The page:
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Why to Become Free from Hatred

angry man“Occasions of hatred are certainly never settled by hatred. They are settled by freedom from hatred. This is the eternal law”
(Dhammapada 5).

Let us not waste our time trying to apply this to world peace or strife among nations. Certainly the principle enunciated by Buddha would bring peace, but vast numbers of people are simply not going to follow spiritual wisdom. That is the nature of the world. It is the violent ward of the lunatic asylum we call the universe. Everyone here is either an active or a recovering homicidal maniac. This is the truth. Recovery is never in a group; it is entirely an individual matter. The intelligent recognize this and work toward their own recovery so they can be released from the cosmic booby hatch. They may encourage and even assist other individuals who wish to further their own cure, but they can accomplish nothing on a mass level.

Also, we need to cure ourselves of addiction to “others.” We are individuals and have to live as individuals. What others think or do should not influence us at all. Whether we are supported or opposed it should make no difference at all. We should do the needful and get off the revolving wheel of birth and death. And it is only done one-by-one, not in batches or multitudes. Buddha’s wisdom must be applied personally to our own lives. Even if millions do so it will still be absolutely individual. A vast forest is green because each tree in the forest is green. There is no “universal green” in the forest, it is all individual.

All right: what shall we do? Well, first of all, negativity is never counteracted by like negativity. So we do not react with hatred, anger, or suchlike. But neither do we mistakenly think that “positive” reaction is the answer either. Yes, I know, we have been told from Day One that love overcomes hatred, generosity overcomes selfishness, and gentleness overcomes violence. IT DOES NOT. Since negativity directed toward us comes from within us, our overt response effects nothing. Buddha does not say that love cancels out hatred. He says something far more profound (and practical): freedom from hatred within ourselves eliminates hatred directed toward us. Nothing else. Oh, indeed, we can shame others by our positive reaction, and even make them conclude (selfishly) that “nice” is more advantageous than “nasty.” But in the long-term nothing will change, just be delayed.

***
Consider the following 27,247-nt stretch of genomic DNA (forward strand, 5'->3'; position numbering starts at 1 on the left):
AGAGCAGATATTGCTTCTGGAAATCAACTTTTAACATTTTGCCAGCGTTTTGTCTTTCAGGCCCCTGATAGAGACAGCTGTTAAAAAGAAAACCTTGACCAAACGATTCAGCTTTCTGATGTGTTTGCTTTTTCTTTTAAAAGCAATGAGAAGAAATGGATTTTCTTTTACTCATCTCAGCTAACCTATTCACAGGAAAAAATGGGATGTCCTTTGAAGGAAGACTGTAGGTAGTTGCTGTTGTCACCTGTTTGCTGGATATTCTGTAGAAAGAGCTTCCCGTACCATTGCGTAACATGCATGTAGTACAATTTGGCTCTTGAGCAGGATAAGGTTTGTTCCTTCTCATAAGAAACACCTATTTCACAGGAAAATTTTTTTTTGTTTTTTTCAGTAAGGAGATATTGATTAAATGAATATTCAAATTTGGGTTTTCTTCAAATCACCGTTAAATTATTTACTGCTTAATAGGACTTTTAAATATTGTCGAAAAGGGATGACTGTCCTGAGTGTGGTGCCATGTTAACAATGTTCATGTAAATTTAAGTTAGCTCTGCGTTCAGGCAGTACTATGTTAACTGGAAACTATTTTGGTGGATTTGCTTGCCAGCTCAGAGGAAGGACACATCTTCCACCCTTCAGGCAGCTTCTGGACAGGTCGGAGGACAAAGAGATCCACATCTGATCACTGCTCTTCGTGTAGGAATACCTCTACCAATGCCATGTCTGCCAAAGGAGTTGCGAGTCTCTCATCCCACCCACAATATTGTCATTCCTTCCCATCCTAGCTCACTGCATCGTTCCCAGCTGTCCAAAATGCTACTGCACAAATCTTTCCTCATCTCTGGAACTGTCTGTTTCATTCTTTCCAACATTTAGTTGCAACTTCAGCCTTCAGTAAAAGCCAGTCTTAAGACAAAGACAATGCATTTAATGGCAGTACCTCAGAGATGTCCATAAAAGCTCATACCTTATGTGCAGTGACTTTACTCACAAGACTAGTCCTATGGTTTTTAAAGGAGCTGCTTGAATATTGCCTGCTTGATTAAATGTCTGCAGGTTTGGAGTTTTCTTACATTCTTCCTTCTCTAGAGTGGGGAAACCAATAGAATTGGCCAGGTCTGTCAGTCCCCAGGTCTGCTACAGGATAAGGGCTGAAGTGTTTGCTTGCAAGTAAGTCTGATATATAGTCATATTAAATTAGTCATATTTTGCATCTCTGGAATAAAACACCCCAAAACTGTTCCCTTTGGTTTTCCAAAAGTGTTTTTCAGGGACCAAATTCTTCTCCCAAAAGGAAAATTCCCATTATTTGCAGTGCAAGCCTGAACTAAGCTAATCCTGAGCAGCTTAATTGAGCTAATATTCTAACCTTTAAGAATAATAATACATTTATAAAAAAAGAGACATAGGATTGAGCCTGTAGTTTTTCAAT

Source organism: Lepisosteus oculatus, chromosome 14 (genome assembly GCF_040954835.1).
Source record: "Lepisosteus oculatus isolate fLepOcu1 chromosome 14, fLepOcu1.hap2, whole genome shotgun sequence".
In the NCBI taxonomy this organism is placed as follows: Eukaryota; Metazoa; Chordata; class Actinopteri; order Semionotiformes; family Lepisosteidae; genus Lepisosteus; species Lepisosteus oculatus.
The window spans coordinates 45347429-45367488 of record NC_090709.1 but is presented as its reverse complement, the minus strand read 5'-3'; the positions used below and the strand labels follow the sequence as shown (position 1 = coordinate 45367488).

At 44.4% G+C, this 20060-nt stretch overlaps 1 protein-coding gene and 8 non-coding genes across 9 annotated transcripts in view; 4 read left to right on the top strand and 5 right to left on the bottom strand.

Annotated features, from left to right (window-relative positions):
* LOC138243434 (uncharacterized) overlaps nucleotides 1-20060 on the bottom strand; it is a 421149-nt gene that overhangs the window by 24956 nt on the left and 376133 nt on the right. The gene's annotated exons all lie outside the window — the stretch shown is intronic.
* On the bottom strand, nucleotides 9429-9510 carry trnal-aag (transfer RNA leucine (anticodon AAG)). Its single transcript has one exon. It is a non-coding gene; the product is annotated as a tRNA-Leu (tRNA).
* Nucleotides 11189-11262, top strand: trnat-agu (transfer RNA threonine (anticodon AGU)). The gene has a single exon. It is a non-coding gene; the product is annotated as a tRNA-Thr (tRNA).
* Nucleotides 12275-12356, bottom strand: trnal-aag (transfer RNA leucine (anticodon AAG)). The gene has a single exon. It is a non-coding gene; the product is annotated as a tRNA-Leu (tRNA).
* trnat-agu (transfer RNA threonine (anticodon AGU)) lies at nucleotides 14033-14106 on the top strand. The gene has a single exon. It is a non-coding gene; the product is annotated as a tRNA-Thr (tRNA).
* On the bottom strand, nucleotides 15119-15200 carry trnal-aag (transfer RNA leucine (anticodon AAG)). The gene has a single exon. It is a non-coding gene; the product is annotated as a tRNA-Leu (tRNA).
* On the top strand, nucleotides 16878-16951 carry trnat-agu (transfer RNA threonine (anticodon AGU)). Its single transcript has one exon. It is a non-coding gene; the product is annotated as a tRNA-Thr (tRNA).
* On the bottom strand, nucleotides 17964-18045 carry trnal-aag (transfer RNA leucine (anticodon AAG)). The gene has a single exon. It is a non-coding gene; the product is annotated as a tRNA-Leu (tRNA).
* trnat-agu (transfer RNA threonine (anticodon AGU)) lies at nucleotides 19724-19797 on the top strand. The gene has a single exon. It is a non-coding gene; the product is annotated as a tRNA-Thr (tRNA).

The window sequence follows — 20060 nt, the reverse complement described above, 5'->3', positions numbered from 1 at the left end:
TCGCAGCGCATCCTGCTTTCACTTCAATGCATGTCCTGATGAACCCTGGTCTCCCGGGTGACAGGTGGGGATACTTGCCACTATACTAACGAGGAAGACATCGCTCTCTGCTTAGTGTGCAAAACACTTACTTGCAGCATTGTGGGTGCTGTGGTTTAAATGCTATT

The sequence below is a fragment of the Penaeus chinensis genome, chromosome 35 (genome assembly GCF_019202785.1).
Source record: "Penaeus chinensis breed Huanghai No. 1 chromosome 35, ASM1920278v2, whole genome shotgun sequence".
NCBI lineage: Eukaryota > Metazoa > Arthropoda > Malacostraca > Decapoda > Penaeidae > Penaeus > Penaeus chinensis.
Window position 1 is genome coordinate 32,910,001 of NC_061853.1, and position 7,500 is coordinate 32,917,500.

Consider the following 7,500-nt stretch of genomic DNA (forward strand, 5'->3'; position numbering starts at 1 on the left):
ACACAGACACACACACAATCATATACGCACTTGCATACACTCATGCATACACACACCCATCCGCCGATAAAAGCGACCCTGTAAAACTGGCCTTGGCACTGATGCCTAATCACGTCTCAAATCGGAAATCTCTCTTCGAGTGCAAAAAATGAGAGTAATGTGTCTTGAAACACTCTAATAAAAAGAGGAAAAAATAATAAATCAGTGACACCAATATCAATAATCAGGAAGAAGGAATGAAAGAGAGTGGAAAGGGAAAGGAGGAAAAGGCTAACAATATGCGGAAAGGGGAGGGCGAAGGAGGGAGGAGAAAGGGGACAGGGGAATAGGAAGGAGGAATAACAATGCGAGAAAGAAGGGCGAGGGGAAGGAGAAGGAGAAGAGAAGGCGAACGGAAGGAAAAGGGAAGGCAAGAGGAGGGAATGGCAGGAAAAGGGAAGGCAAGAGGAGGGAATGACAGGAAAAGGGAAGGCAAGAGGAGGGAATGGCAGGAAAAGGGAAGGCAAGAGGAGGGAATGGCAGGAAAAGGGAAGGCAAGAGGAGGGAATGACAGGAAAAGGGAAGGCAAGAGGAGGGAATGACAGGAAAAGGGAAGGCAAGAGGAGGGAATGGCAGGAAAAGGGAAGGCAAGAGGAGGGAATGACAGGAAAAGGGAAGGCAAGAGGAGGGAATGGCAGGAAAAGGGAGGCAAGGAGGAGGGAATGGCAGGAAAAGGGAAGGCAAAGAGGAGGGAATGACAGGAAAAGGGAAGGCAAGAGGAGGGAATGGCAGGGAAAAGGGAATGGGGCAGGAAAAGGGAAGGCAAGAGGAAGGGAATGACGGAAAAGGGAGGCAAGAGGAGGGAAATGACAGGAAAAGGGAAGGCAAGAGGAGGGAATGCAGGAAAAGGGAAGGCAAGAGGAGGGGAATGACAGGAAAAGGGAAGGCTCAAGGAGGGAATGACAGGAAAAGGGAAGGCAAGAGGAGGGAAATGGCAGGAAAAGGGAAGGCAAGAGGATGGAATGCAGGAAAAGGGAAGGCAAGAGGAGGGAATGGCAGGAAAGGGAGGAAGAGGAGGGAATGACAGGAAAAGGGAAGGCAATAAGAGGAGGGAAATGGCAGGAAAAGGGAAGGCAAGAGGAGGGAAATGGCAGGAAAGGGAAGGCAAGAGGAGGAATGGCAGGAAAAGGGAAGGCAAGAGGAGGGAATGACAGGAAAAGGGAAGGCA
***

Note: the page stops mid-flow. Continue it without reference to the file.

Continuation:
Until we are freed from negativity–consciously and subconsciously–negativity will occur in our life. That is the fact. Buddha says: “This is the eternal law.” Until we become incapable of evil our lives will be riddled with evil.

Further reading—the Dharma for Awakening Series:

  • Dhammapada for Awakening — A full commentary on the Dhammapada, a collection of the words of Gautama Buddha on the most important subjects for those seeking Nirvana. It was compiled only three months after his passing away by his enlightened disciples (arhats), who gave it the name Dhammapada, which means “Portions of the Dharma” or “The Way of Dharma.” The Dhammapada is a distillation of forty-five years of teaching.
  • Bhagavad Gita for Awakening  — The endless spiritual treasures of this essential scripture have been mined by saints, scholars, and devotees throughout the ages. Through a unique combination of exhaustive study and scholarship, and insight and wisdom gleaned from personal experience, Abbot George Burke’s commentary offers new gems that will enrich all true seekers.
  • Upanishads for Awakening  — A commentary on the main Upanishads, the eleven texts (upanishad means “teaching”–literally “that which was heard when sitting near”) which were attached to the Vedas, the ancient hymns of the Indian sages, and also knows as Vedanta, the End of the Vedas.
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